The shop's rustic, home-grown appeal is enhanced by ancient farm implements nailed on the whitewashed walls; outside, hanging baskets froth cheerfully and herbs and bedding plants are arranged on old farm trailers. Everywhere, smiling staff wear yellow sweatshirts saying "I'm So-and-so from Over Farm Market". Mr Keene encourages customers' interest with a quarterly newsletter. Perhaps it is not surprising that "grey power" - those who can afford the time and money to shop for pleasure - are the majority of customers.

Mr Keene estimates that produce sold in farm shops amounts to less than 10 per cent of produce sold nationwide, a mere spit in the supermarket ocean. Whether that percentage is shrinking or growing is impossible to chart, since the idea of what constitutes a farm shop is rather vague. Nevertheless, you need look no further than your own car window to notice that the heyday of pick-your-own is gone. These days, it seems, people cannot be bothered to pick and freeze 15lb of strawberries when they can buy imported ones all year round.

This year, however, many farmers have reported an astonishingly successful asparagus season with demand far exceeding supply. There has been a sudden burst of enthusiasm, too, for picking your own squashes - gigantic pumpkins, patti pans, butternut and spigot squashes (the one area in which the supermarkets have done farm shops a favour by whetting the appetite of customers for a new taste).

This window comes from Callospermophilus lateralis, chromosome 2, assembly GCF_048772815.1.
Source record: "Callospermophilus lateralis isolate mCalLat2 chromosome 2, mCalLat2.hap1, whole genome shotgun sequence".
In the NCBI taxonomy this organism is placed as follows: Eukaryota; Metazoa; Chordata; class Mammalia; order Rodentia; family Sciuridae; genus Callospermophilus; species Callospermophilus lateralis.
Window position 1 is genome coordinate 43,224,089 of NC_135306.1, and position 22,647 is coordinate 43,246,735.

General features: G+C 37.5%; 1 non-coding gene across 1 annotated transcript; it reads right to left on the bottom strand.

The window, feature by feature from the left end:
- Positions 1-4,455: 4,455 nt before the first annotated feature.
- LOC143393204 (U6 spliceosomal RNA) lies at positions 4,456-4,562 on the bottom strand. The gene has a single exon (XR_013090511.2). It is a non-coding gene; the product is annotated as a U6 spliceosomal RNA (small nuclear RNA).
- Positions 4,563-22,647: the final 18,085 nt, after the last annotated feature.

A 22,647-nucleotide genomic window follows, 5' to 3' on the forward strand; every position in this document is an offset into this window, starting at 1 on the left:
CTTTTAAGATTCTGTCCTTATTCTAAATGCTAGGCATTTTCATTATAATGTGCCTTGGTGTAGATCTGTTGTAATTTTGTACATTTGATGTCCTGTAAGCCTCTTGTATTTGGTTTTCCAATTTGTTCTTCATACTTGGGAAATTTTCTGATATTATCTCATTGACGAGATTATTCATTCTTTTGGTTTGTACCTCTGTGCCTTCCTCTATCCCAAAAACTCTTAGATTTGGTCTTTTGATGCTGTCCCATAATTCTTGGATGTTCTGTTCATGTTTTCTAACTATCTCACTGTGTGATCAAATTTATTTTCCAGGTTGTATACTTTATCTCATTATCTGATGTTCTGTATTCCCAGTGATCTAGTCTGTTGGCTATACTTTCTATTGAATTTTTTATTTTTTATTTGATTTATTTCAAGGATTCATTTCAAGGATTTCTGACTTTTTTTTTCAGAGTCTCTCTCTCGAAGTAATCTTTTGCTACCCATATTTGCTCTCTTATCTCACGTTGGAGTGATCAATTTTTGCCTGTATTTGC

According to the Farm Retail Association, there are as many farmers dropping out of retailing their crops as there are enthusiasts starting up, fired by the need to diversify. The ones that are doing well enough to expand, such as Over Farm, are run on a larger scale and offer an additional attraction to compete with the multiple retailers.

For farmers to turn retailers successfully, however, they need to welcome the public on to their farms and to treat them as customers, not trespassers. It is not an easy transition. "Sometimes I go to the shop and find myself collared by a customer or drawn into the nitty-gritty of running the shop, and I feel frustrated because I should be planting this or that crop," says Mr Keene.

"My main reason for being a farmer is to grow things. I like talking to people if I've got time, I get a buzz out of watching customers really enjoy themselves, and I feel good about selling what I grow."

Indeed, Mr Keene believes that if farmers only grew what they thought they could sell, rather than spending months working out which crops could earn them the biggest subsidies, everyone would be happier. "In their heart of hearts, most farmers don't feel good about growing crops for the subsidy," he says.

Growing fruit and vegetables may not be quite such a tie as a milking herd, but it is extremely hard work. Over Farm Market is open seven days a week, so Mr Keene is always on call, if not on duty. And, like any other farmer, the weather is rarely what he wants. Still, there is always something fresh for supper, even if it is plain potatoes. And there is always the chance that Mrs Ostrich might be persuaded to lay the golden egg.

'Harvest Times', a guide to farm shops nationwide and PYO farms is available from: Harvest Times, PO Box 200, Winchester, S023 BXJ. Please send 50p in stamps to cover postage.